Cell permeability of VSG dye
To ensure that VSG is cell-permeable and that it binds to nucleic acid, the non-synchronized culture of P. falciparum (Fig. 1A) was incubated with VSG dye without fixation and subjected to laser-scanning confocal microscope imaging in which emitted fluorescent signal of VSG was displayed as green. At lower magnification, cells having green color were observed (Fig. 1B, upper panels). Higher magnification images revealed green color inside erythrocytes (Fig. 1B, yellow and blue arrows), which suggests cell membrane permeability of VSG. Moreover, the intensity of green color was shown to vary, with intensity roughly grouped into low or high intensity (Fig. 1B, yellow and blue arrows, respectively). Two green dots were also observed in a single erythrocyte as same as those found in the Geimsa-stained thin blood smear, which suggests multiple infection of P. falciparum. These findings indicate that VSG was able to permeate the P. falciparum-infected erythrocytes.
Optimization of VSG stain for flow cytometer
Given that VSG has never been used for flow cytometry, we first had to identify a type of VSG-activating laser and a suitable fluorescence detector. The concentration of VSG was then optimized. In flow cytometry analysis, non-single cells were excluded by gating according to forward scatter (FSC) and side scatter (SSC) characteristics of cells. Briefly, cells were first gated using FSC-A parameter at the X-axis, and using FSC-H parameter at the Y-axis (Fig. 2A, upper panel). Cells having the characteristic of FSC-A equal to FSC-H were gated. Then, SSC-W and SSC-H were set at the X-axis and Y-axis, respectively (Fig. 2A, middle panel), in order to exclude cells having SSC-Whigh, which are not single cells. Cells were then further gated according to FSC-W and FSC-H (Fig. 2A, lower panel). These initial gating steps aimed to obtain single cells, which increases the accuracy of flow cytometric analysis. Using a FACS Aria II, only 488-nm laser could activate VSG and effectuate emission of a fluorescent signal, whereas 561-nm and 445-nm laser did not (Fig. 2B). When we used a detector of FITC fluorochrome (500-560 nm), VSG+ cells (green-colored lines) could be separated from the unstained cells (magenta-colored lines). By contrast, when we used detector of PE (543-627 nm) and PE-Texas Red (593-639 nm), VSG+ cells (green-colored lines) overlapped with the unstained cells (magenta-colored lines), limiting analysis of parasitized cells. Therefore, we decided to use the 488-nm laser for VSG activation, and the FITC detector to read the emitted fluorescent signal.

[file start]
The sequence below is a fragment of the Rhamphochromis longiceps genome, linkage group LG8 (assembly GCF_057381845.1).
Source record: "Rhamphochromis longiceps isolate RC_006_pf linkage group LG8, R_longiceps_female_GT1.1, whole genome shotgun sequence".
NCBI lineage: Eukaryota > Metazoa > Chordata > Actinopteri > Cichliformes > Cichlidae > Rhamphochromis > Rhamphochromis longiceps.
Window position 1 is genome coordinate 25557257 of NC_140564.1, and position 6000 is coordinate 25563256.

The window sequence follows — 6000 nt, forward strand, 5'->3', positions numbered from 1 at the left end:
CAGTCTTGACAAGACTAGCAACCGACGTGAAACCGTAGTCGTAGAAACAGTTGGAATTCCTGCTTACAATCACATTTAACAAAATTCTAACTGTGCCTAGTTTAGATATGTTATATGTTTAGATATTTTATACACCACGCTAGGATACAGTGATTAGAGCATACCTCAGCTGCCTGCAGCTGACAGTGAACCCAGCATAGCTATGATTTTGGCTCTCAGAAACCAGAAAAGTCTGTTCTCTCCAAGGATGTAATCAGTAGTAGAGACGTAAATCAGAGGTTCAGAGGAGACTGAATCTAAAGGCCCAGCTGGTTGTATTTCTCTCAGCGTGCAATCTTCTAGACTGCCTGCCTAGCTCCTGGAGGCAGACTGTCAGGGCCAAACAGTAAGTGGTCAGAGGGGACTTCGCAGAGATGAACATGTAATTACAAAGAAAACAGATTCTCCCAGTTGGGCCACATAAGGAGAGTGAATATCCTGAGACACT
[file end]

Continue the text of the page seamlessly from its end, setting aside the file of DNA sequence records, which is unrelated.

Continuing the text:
To determine the optimal concentration of VSG, P. falciparum-infected erythrocytes were incubated with 0.25x, 0.5x, 1x, 2.5x, 5x, and 10x dilution of VSG. The optimal VSG concentration was determined based on its ability to fractionate P. falciparum-infected erythrocytes from non-infected cells. As shown in Fig. 2C, 10x and 5x VSG were the concentrations that yielded the highest fluorescence intensity in VSG5+ cells. Moreover, different intensity of fluorescence was observed in the 10x and 5x VSG-stained samples (Fig. 2C, histogram), which is a finding that is consistent with confocal microscopic data. We excluded the 100x, 50x, and 25x VSG concentrations due to an upward shift in the dots on the flow cytometric profile (data not shown), which suggested an increase in non-specific staining (high background). Microscopic observation of sorted VSG+ cells showed that 5x diluted VSG yielded all stages of intraerythrocytic development of P. falciparum (Fig. 2D). In agreement with Fig. 2D, Giemsa staining of pre-sorted sample showed 10.4% parasitemia that consisted of 9.8% ring form, 0.1% trophozoites and 0.5% schizonts, implying accuracy of VSG at 5x dilution. Therefore, 5x diluted VSG was used for other experiments in this study.
Validation of the VSG staining method